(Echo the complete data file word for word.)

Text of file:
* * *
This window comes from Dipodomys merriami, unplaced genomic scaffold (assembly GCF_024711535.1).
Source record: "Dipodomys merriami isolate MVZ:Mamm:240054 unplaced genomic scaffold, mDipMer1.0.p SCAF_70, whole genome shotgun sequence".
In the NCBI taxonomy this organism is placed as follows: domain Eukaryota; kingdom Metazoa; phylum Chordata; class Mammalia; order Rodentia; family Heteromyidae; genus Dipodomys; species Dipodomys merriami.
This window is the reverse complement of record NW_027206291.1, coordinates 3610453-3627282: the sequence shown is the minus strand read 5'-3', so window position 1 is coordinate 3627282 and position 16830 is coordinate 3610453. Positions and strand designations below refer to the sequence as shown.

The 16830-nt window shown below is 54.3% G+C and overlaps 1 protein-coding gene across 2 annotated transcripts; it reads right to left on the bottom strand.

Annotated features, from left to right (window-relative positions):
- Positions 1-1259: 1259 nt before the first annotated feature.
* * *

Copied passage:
This window comes from Dipodomys merriami, unplaced genomic scaffold (assembly GCF_024711535.1).
Source record: "Dipodomys merriami isolate MVZ:Mamm:240054 unplaced genomic scaffold, mDipMer1.0.p SCAF_70, whole genome shotgun sequence".
In the NCBI taxonomy this organism is placed as follows: domain Eukaryota; kingdom Metazoa; phylum Chordata; class Mammalia; order Rodentia; family Heteromyidae; genus Dipodomys; species Dipodomys merriami.
This window is the reverse complement of record NW_027206291.1, coordinates 3610453-3627282: the sequence shown is the minus strand read 5'-3', so window position 1 is coordinate 3627282 and position 16830 is coordinate 3610453. Positions and strand designations below refer to the sequence as shown.

The 16830-nt window shown below is 54.3% G+C and overlaps 1 protein-coding gene across 2 annotated transcripts; it reads right to left on the bottom strand.

Annotated features, from left to right (window-relative positions):
- Positions 1-1259: 1259 nt before the first annotated feature.